A few years ago, our son (then 3) kept forgetting our rule, “Do not step off our driveway into the road.” He would forget the rule, we would discipline him and say, “We don’t want you to be hurt. You could get hit by a car, and we would be sad!” Neither this reasoning nor the discipline ever seemed to sink into his three year-old mind when compared to chasing a ball or jumping in a puddle.
Until one day.
Coming home, I noticed a dead squirrel lying in the road. I said to the kids, “Oh how sad. The squirrel must have gotten hit by a car.” We got home and our son, looking sad and deeply concerned said, “Mommy, can we go look at the squirrel?” I so wanted to say no but in that moment I felt it was better to say yes.
Hand in hand with both kids, we walked down the sidewalk towards the squirrel. My daughter (5) wailed, “I don’t want to see it!” I left her at the stop sign and walked to the dead squirrel with my son. He crouched down near it, examining it closely. I tried to keep my eyes off so that I wouldn’t gag! The conversation followed:
E: That is so, so, so sad mommy.
Me: Yes, sweetheart it is.
E: Do you think it ran out in the road and a car hit it?
Me: Yes, I believe that’s what happened.
E: Mommy, it’s really dead isn’t it? Really hurt, enough to die.
Me: (aware of where this might be going) Yes, really hurt – enough to die.
E: Mommy, do you think the squirrel’s mommy and daddy are in a tree right now looking at it – crying and sad?
Me: Oh I know I would be crying if it were my child so I think they are very, very sad. No one wants to lose a child.
E: Really dead mommy. It’s really, really dead. It shouldn’t have crossed the road without his mommy or daddy.
That was the last time he has run into the road to chase a ball or jump in a puddle without permission (so far). He still remembers the squirrel.
The dead squirrel provided the perfect object lesson to teach our son that we have rules to prosper him – not hinder him. We have standards to protect him – not deny him. We know what will give him life and what will make his life more fruitful. Limits, standards, and discipline come from a place of deep love – not shallow permissiveness.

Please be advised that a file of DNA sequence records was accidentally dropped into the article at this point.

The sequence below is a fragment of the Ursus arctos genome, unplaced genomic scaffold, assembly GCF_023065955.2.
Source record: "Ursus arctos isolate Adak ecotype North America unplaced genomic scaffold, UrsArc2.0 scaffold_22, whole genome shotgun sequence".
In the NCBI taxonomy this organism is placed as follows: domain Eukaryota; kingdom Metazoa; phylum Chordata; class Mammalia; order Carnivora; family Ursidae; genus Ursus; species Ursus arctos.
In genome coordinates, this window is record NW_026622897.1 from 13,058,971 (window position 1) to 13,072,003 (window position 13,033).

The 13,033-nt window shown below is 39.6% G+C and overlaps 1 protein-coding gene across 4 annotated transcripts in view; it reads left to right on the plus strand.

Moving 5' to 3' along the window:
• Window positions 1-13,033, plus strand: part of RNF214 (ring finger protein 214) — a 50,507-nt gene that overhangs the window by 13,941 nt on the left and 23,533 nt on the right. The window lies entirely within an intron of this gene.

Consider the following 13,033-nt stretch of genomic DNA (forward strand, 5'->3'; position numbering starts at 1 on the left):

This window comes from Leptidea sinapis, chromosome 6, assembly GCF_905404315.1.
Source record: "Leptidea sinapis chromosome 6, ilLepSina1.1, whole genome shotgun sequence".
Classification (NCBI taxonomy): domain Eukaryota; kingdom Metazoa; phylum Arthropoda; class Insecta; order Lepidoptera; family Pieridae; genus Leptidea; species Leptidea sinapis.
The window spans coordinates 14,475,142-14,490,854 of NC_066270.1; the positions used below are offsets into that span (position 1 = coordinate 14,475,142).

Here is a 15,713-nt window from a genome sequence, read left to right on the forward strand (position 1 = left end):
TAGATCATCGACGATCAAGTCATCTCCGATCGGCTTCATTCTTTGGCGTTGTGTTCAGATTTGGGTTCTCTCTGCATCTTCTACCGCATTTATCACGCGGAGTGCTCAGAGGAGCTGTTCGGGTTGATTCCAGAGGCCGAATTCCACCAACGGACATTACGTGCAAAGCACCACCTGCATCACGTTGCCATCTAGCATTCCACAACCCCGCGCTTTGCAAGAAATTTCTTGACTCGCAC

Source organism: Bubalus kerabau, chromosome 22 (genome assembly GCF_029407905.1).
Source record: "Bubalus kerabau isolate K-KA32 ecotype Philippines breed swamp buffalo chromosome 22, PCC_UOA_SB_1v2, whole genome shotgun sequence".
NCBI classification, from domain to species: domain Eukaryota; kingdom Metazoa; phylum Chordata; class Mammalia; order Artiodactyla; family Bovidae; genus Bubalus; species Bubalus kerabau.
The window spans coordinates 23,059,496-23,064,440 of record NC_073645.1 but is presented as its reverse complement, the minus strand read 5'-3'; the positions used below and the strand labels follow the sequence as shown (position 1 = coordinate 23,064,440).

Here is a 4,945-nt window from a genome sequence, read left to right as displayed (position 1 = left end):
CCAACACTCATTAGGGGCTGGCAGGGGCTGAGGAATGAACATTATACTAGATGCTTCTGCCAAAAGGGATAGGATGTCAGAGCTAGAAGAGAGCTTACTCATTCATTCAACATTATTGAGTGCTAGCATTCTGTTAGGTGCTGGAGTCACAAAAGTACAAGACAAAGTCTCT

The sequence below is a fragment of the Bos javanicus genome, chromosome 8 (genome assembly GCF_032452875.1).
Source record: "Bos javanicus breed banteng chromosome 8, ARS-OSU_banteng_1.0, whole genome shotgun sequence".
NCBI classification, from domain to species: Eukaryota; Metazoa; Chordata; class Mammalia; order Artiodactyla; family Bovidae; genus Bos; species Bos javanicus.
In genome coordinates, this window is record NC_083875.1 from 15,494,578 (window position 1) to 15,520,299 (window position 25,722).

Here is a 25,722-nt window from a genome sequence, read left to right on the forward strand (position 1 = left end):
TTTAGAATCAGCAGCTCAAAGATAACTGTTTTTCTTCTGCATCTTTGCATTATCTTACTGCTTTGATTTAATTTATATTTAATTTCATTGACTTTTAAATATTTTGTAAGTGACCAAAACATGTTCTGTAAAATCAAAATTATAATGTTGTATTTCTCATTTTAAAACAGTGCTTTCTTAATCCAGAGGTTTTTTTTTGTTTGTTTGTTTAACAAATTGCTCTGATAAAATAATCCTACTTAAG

As a mom and dad, we limit our kids’ sugar, our kids’ television, our kids’ activities, our kids’ staying up late. These “imposing limits” are set for their well-being.
Being a parent has helped me understand some of God’s reasoning for his standards much more clearly. A God of pure love, pure holiness, pure compassion, and pure justice desires to refine His followers to walk in the way of His character so that we might experience true freedom as we display His kingdom and live out His mission. (This so makes me excited – like really! I have to stop to breathe!)
We are only truly free when we follow God’s commands (John 8:31-47). Jesus in John 8 says that those who hold to his teachings are his disciples. When we know the truth, and truth sets us free (John 8:32).
Satan seeks to deceive us into believing the removal of godly boundaries grants freedom, that liberty without limits demonstrates true love. Even Christians can be confused. But in reality, throwing off God’s life-giving restraints leads to slavery and death.
Our culture may encourage and applaud people for throwing off limits, but we will end up like the flat squirrel. I love what the Psalmist states (and we will memorize this verse as a family) “I run in the path of your commands, for you have set my heart free” (Ps 119:32).